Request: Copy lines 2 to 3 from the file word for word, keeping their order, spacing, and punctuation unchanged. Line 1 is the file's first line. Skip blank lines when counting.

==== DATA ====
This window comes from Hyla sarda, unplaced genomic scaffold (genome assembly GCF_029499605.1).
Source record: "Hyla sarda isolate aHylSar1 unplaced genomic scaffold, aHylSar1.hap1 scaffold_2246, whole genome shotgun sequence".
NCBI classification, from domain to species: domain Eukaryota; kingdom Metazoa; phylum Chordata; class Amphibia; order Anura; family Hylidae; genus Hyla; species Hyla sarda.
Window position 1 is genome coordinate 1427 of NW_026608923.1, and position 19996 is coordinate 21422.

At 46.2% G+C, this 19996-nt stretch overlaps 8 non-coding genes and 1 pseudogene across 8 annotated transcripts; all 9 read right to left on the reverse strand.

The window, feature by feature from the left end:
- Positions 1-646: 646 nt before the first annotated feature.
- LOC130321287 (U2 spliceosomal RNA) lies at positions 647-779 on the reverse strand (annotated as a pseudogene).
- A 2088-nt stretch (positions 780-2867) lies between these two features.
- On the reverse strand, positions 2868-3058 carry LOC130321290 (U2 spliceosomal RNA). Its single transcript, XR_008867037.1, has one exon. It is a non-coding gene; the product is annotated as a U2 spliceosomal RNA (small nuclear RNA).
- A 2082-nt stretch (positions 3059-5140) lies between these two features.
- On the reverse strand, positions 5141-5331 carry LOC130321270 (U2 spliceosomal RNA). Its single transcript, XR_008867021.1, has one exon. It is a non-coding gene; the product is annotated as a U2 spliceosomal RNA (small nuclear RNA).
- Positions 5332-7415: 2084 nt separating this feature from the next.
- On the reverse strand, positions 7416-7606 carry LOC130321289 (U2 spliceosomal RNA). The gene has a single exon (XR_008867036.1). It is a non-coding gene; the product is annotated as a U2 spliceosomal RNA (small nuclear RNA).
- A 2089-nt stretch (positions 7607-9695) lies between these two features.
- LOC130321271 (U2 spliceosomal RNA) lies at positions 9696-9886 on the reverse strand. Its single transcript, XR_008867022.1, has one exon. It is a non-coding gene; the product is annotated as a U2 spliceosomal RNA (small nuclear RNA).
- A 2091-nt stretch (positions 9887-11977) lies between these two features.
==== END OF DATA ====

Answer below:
Source record: "Hyla sarda isolate aHylSar1 unplaced genomic scaffold, aHylSar1.hap1 scaffold_2246, whole genome shotgun sequence".
NCBI classification, from domain to species: domain Eukaryota; kingdom Metazoa; phylum Chordata; class Amphibia; order Anura; family Hylidae; genus Hyla; species Hyla sarda.